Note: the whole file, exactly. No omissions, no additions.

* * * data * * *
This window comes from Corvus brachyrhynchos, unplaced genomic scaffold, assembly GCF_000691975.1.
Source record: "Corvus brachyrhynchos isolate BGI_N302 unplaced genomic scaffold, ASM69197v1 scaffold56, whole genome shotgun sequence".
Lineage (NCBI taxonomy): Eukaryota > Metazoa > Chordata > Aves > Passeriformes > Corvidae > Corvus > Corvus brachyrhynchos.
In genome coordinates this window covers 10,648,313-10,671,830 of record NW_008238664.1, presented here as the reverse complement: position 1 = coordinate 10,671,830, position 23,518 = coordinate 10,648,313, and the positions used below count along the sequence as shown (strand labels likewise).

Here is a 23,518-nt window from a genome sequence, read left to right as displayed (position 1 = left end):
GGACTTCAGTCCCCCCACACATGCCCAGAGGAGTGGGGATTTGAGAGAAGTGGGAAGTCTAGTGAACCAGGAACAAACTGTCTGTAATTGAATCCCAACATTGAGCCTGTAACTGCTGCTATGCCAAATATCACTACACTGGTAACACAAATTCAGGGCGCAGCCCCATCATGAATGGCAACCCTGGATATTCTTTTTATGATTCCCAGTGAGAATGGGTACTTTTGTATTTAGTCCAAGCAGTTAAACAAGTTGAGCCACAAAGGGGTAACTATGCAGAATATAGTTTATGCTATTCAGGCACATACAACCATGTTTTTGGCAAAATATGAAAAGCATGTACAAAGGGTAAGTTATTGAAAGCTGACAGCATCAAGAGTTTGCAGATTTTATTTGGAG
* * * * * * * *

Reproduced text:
This window comes from Corvus brachyrhynchos, unplaced genomic scaffold, assembly GCF_000691975.1.
Source record: "Corvus brachyrhynchos isolate BGI_N302 unplaced genomic scaffold, ASM69197v1 scaffold56, whole genome shotgun sequence".
Lineage (NCBI taxonomy): Eukaryota > Metazoa > Chordata > Aves > Passeriformes > Corvidae > Corvus > Corvus brachyrhynchos.
In genome coordinates this window covers 10,648,313-10,671,830 of record NW_008238664.1, presented here as the reverse complement: position 1 = coordinate 10,671,830, position 23,518 = coordinate 10,648,313, and the positions used below count along the sequence as shown (strand labels likewise).

Here is a 23,518-nt window from a genome sequence, read left to right as displayed (position 1 = left end):
GGACTTCAGTCCCCCCACACATGCCCAGAGGAGTGGGGATTTGAGAGAAGTGGGAAGTCTAGTGAACCAGGAACAAACTGTCTGTAATTGAATCCCAACATTGAGCCTGTAACTGCTGCTATGCCAAATATCACTACACTGGTAACACAAATTCAGGGCGCAGCCCCATCATGAATGGCAACCCTGGATATTCTTTTTATGATTCCCAGTGAGAATGGGTACTTTTGTATTTAGTCCAAGCAGTTAAACAAGTTGAGCCACAAAGGGGTAACTATGCAGAATATAGTTTATGCTATTCAGGCACATACAACCATGTTTTTGGCAAAATATGAAAAGCATGTACAAAGGGTAAGTTATTGAAAGCTGACAGCATCAAGAGTTTGCAGATTTTATTTGGAG